Geology and science
3D modeling can be used to support the study of physical forces and physical items. For example, 3D modeling enables geologists and other scientists to create realistic models and study phenomena like landforms and earthquakes. Geological 3D models can be used to study forces like gravity and magnetic forces as well as complex subsurface structures. Research can use them to simulate motion, test stresses, and better understand how different factors can impact these phenomena. In other disciplines, 3D models can be used to study anything from archeological finds to traffic flows for road safety.
Manufacturing and industrial design
3D modeling allows a business to design, conceptualize, and reverse engineer products to enhance design and functionality. 3D modeling combined with 3D printing can further enhance industrial design by shortening the product design cycle and allowing for prototypes to be quickly tested and products to arrive at the market more quickly.
Healthcare is another sector where 3D modeling, often together with 3D printing, has created new possibilities for servicing consumer or patient needs. 3D models can be used to create personalized prosthetics, dental crowns, arch supports, and parts to repair damaged organs. 3D modeling can also create new efficiencies in healthcare, saving patients time.
For example, instead of making multiple dental appointments for fitting, adjustments, and manufacturing, patients can have items like crowns created during a one-hour appointment. 3D modeling could also support improved outcomes from diagnosis to treatment because it provides healthcare practitioners with enhanced body structure imagery.
Publishers of illustrated books, textbooks, and other publications reliant on visual elements are also using 3D modeling to improve their products. 3D models can be used to generate and include imagery that the publishers otherwise can’t get, due to things like copyright and access issues. Additionally, the imagery can facilitate improved education and communication outcomes, since 3D modeling can make more nuanced and detailed images possible, whether it’s things like terrain, flora, fauna, a visualization of a historical timeline, or something else.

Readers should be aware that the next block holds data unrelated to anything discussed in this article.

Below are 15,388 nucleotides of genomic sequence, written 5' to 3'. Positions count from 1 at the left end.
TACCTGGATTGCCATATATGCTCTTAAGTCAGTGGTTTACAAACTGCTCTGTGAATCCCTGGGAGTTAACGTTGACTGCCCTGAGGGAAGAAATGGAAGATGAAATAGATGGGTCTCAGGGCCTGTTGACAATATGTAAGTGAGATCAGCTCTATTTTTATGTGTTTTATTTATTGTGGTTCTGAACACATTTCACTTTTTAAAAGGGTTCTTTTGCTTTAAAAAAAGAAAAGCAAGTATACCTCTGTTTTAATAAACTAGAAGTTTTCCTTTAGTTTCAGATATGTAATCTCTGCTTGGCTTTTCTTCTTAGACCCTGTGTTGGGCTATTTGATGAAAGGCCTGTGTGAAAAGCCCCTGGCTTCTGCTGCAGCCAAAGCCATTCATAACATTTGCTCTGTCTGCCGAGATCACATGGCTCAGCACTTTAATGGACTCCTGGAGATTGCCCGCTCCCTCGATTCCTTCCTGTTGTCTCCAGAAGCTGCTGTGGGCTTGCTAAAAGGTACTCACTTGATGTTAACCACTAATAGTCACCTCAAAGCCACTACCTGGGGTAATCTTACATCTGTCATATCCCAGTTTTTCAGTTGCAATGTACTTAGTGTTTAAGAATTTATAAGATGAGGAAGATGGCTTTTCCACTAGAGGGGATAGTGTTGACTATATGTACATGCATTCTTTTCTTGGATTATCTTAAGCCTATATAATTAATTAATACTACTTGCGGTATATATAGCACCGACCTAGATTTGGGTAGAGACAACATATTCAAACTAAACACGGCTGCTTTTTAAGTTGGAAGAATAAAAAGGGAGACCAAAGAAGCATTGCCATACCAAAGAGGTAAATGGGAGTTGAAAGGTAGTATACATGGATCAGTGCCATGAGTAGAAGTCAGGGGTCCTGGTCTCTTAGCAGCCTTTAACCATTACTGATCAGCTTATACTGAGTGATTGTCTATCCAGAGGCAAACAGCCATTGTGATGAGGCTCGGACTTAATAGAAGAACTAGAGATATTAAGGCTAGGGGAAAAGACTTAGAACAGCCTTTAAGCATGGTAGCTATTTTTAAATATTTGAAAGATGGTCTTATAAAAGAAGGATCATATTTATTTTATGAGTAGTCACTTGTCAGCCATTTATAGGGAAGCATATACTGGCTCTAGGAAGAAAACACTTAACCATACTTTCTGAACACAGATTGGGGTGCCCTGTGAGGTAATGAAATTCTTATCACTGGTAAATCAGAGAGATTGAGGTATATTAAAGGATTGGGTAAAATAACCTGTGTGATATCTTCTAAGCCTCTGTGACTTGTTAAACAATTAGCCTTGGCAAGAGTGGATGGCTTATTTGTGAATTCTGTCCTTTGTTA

The future for industries enabled by 3D modeling
3D modeling has already revolutionized processes in a variety of industries, but it’s likely to have an even bigger impact in the coming years. In the area of fast-moving consumer goods, 3D modeling and 3D printing could completely change how consumers receive their products, by making the print on demand at home a reality. 3D modeling can make city planning more efficient, support the printing of individualized organs in healthcare, and enable augmented reality to gain a foothold in mainstream mass entertainment.
3D modeling and augmented reality could change how education is delivered and even create mixed-reality spaces to enhance the retail experience. The possibilities of 3D-modelling applications are endless, and for industries and businesses willing to experiment, the potential benefits could be limitless as well.